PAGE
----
Money in the news

Will McCain Defect?

I don’t mean “defect” in that he will knowingly be working for Al Qaeda or something like that, just that there is a temptation for him to defect from the public interest in the game theory sense. We do have a sort of prisoners’ dilemma setup here.

There is an argument about that McCain has no scruples worth mentioning. On this model he will try to pull a bait-and-switch on Obama regarding the bank bailout, which is widely unpopular and yet deemed necessary by the people who, you know, are all wise and stuff about the economy. Since there is a self-fulfilling aspect to share values and expectations, what is deemed necessary may well be necessary. In any case, the people around McCain surely believe in its necessity.

Would McCain rather be president of a god-awful mess or a citizen of a country and world that still stands some chance of managing to recover from the huge mistakes of the past decade?

My bet is that he can’t and won’t pull this shenanigan specifically because it is the beneficiaries of the bailout that are running his show. It’s pretty telling, though, that we can’t be sure which way he’ll go on something like this.

And then there is the argument that “maverick” means “loose cannon “. Perhaps his “gut” will tell him to defect just as it tells him “naw, I don’t wanna go to Mississippi on Friday and be on TV”, and to nominate Palin, and who knows what all else over the next few years.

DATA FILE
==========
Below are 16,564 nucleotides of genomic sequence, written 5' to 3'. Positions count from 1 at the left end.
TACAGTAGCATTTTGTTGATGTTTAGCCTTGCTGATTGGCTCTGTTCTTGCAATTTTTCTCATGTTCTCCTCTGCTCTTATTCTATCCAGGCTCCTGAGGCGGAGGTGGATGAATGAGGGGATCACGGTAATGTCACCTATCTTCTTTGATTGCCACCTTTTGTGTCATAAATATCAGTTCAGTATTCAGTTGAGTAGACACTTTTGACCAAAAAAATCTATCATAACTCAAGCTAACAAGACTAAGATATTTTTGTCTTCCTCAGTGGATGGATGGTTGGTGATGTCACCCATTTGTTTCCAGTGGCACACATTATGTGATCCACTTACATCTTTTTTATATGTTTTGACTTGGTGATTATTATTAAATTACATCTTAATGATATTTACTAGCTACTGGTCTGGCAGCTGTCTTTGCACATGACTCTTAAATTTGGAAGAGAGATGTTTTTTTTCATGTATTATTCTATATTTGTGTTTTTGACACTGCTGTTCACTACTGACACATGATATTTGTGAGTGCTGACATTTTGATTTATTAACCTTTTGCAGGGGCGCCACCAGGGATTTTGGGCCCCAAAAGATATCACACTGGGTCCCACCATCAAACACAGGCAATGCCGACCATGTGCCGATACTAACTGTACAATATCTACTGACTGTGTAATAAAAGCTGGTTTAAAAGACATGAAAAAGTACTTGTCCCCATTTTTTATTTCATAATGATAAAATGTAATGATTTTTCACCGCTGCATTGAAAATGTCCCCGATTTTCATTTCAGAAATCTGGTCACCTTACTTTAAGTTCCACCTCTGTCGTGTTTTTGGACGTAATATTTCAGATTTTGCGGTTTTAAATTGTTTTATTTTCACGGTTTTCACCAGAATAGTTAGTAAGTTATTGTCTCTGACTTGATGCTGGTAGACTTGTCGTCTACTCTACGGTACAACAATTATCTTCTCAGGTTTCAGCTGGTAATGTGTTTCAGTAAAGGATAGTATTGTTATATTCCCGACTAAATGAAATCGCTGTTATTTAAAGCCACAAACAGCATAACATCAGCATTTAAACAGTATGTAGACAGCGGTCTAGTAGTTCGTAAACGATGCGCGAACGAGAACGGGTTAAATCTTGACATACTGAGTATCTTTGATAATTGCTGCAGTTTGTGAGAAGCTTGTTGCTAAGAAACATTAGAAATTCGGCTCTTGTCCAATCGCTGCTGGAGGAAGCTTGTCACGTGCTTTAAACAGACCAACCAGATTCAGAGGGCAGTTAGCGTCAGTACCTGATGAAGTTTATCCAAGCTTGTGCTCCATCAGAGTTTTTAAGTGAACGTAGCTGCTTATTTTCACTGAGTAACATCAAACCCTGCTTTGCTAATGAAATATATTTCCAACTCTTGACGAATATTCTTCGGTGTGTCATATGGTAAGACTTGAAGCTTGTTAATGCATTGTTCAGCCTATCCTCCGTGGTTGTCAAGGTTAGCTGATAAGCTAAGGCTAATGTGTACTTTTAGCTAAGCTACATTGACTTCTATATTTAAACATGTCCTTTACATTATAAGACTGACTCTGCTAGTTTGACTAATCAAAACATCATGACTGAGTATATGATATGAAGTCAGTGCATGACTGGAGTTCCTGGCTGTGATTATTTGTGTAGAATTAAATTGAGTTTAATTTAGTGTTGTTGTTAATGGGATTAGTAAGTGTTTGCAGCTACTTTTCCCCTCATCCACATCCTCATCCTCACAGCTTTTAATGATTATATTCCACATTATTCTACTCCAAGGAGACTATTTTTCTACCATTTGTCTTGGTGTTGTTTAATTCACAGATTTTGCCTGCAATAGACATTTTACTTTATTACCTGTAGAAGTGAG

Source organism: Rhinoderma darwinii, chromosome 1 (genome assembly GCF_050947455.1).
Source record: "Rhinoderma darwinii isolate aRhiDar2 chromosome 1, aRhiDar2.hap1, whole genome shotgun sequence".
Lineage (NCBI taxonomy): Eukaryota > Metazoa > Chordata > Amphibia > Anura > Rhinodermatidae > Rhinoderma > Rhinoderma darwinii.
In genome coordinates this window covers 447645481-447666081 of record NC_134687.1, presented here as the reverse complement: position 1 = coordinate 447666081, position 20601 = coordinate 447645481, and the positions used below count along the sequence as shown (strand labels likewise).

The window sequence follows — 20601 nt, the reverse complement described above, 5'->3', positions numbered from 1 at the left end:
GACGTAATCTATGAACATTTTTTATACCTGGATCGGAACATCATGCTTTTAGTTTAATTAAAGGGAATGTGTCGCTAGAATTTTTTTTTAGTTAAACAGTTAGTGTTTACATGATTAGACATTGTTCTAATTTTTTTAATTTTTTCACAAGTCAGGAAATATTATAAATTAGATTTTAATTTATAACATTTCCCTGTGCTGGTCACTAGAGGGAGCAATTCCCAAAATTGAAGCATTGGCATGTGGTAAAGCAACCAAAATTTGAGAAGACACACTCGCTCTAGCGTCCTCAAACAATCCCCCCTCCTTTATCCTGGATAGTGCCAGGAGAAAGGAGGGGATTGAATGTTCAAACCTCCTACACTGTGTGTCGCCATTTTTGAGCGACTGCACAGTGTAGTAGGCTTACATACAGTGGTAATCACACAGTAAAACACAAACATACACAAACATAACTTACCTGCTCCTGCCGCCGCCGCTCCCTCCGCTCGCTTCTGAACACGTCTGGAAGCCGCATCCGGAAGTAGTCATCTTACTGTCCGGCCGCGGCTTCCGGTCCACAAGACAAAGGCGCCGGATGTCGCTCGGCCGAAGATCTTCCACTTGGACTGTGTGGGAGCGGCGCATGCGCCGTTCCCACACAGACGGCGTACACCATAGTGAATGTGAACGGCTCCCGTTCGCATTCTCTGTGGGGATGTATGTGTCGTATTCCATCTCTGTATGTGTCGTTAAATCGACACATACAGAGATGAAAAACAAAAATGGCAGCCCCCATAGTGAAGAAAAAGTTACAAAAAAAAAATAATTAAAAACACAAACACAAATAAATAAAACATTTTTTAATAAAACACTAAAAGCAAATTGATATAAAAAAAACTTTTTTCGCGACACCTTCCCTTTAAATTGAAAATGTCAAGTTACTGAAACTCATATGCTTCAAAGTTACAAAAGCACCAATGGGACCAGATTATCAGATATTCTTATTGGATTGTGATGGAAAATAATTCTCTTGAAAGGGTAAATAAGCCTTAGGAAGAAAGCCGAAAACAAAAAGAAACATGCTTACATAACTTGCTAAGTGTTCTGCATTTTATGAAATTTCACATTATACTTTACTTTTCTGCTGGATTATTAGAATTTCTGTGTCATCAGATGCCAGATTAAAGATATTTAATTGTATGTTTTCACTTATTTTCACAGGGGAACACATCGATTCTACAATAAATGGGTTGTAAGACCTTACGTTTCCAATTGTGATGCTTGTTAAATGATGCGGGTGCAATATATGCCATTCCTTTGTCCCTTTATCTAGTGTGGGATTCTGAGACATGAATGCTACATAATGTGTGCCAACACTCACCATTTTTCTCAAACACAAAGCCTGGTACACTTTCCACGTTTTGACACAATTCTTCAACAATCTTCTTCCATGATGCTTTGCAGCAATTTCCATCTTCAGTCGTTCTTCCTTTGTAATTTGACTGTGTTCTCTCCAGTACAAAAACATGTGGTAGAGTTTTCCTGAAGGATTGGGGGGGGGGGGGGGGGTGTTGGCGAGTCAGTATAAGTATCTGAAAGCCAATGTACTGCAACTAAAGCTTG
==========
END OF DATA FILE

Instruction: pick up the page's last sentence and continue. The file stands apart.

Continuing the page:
Related musings by Sam Stein here.

The Alternatives

There are alternatives to a massive government bailout of the U.S. financial industry, according to Luigi Zingales–they just would be more costly for financiers and cheaper for taxpayers.

See also “How I learned to Stop Worrying and Love the Financial Collapse” by Aaron Edlin. Both in a special edition of The Economists’ Voice.

Note that they still can say “shibboleth”: another article in the issue is “Turn Left for Sustainable Growth” by J. Stieglitz. Sigh.

Bailing Out Galveston

OK, it’s pretty small compared to the trillion dollar bailout, but Galveston is not a big city. When does all this spending become inflationary?

HOUSTON — Officials from Galveston will ask Congress for about $2.2 billion in disaster relief this week to repair the battered island’s port, save a major research hospital from going under and rebuild the city’s infrastructure.

The estimate of the damage done when Hurricane Ike raked the island on Sept. 13 was breathtaking. With 57,000 residents, the amount officials are asking for works out to about $36,800 a resident.

Alas, that is our research hospital. I think we should just move it to Austin, which peculiarly has no medical school at all. (Probably the largest American city in that position…) Anyway, I think keeping it, or anything substantial, in Galveston makes little sense.